• My sister Ann, a math teacher, regularly tutors church members and family free of charge.
  • The mother of my daughter’s former obstetrician knits hats for newborns. 
  • Several women of my acquaintance keep a stash of all occasion cards that they send to people who might need a    little encouragement.

We’re all different and should do whatever we can without feeling guilty about what we can’t do. Can you send a card? Can you find the time to just sit and listen to one of your children, a parent, or a friend? Can you pay someone a compliment? I think it was Mark Twain who said he could live for two weeks on a good compliment. How hard is that to do??

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One of the reasons that I love the LDS church so much is we have no paid ministry. We do it all ourselves, and most of the time, I think it gets done fairly well. At least I’d like to think so. An added benefit of this is that members get to grow and develop their talents.

Lots of people like to go to church, sit there, listen to a sermon, sing a few hymns, and be uplifted and edified. Hey, I like to do that myself! At the same time, I believe in the law of reciprocity, and I think we should both give and take. I recall a quote from a Relief Society lesson many years ago that followed some complaints of women proclaiming that they got nothing from Relief Society. I recall thinking that any woman who says she gets nothing from this fabulous organization must have some loose screws. The response from a church leader was more loving, however, and was in the form of a question like, “My dear sisters, what are you putting into Relief Society?”

So this Sunday I’m speaking in Sacrament, and it’s going to be an awesome talk. Not because I’m a good speaker but because my assigned topic is a great one and because I’m taking the heart of the talk from a recent General Conference address. How can I go wrong? The topic is how to be a more Christian Christian, a better follower of Christ.

One of my brothers frequently tells me of his trip to the Holy Land in the hope that one day I’ll go there. I won’t. It’s too far, too expensive, too dangerous, and from the reports I’ve read, too touristy. What I’ve told him is that I care more about walking How Jesus walked than about Where He walked. I want to be more compassionate, kind, patient, nonjudgmental, and service-oriented. I want to be more like the Good Samaritan and help people who are different from me. I know for a fact that our Creator loves people of all races, creeds, and social classes. He doesn’t care about the size of your bank account but about the size of your heart.

In preparing Sunday’s remarks, Christ’s words to “feed my lambs” and “feed my sheep” keep coming to mind. I needed that reminder, and I’m wondering if Todd knew that when he nabbed me in the foyer last Sunday and gave me this assignment. Hmmm. I think he knew that we all need a reminder to feed His sheep. Sometimes those sheep might be the little children in our homes, and at other times, they could be our neighbors. I was thinking just yesterday of how often I had sheepishly (there’s that word again) skulked by the Salvation Army bell ringer outside of Wal Mart without putting even a dollar in the bucket. What’s wrong with me?? What would Christ have done?

I could go on and on. I just need to post this and get back to my talk preparation. Reading Elder Hale’s conference address inspires me to be a better follower of Christ at the same time that it makes me realize where and how I’ve fallen short. Just like you, I’m a work in progress. For today, I’m going to start practicing the Christ-like qualities mentioned my Elder Hale, Christian love and Christian caring. I’m going to throw in some peace and forgiveness too.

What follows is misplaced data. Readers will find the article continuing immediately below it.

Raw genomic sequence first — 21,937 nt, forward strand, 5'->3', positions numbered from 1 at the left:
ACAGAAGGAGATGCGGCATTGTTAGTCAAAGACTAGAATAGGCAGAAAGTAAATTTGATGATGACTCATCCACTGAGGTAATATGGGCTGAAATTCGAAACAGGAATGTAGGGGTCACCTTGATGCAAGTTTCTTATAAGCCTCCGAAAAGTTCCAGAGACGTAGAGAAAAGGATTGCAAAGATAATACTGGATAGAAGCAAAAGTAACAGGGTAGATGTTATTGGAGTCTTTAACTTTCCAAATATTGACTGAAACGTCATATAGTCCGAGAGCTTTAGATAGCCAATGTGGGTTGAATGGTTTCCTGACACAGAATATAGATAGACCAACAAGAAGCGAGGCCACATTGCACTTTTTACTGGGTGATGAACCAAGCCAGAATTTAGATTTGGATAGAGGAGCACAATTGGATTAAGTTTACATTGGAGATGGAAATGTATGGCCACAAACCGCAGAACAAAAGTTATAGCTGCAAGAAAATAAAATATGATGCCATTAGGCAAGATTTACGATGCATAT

And P.S., If you want to learn more about becoming a more Christian Christian and feel the warmth of Christ-like love,  join us at the LDS chapel on Chestnut Ferry Road in Camden this Sunday at 11:00.

Confession: My friends and I aren’t perfect. Revelation: Neither are you!

A facebook post from my friend Connie has motivated me to say a few things that have been on my mind and in my heart lately. She and I attend the same church and see eye-to-eye on most (maybe all) things spiritual. She’s a “sister” who, like me, does her dead level best to be kind, honest, caring, giving, and all those other positive things that we’re supposed to do. We turn the other cheek, work on being nonjudgmental, love our families, attend most church meetings, pay our tithing, and even visit sick people in the hospital.

Connie and I often laugh and joke at where we’d be and what kind of lives we’d be living without what we refer to as “the gospel” in our lives. It’s only a skip and a hop to pondering the same thing about our friends and acquaintances who are apparently farther along the path of enlightenment than we are…or so it would seem from the outside looking in.

But are things always the way they seem? I know folks who darken the church doorway more frequently than I probably do, but they’re judgmental, unforgiving, and rumor mongering (always wanted to use that term). Others are pessimistic beyond belief although throughout the scriptures we’re told to be of good cheer. They worry incessantly about tomorrow despite the frequent Biblical instruction to have faith. Remember the tiny sparrow?

And then there are those who could spout off the 10 Commandments like nobody’s business, but they put possessions and “other gods” before God, take His name in vain, and/or treat their parents abysmally. And let’s don’t forget those who think keeping the Sabbath holy means going out to eat after church and sleeping the afternoon away. Don’t even bother responding to this by telling me that going out to eat as a family keeps unity going AND helps insure that those working in restaurants have jobs. (As an aside, I’ve been known to do all of the above.)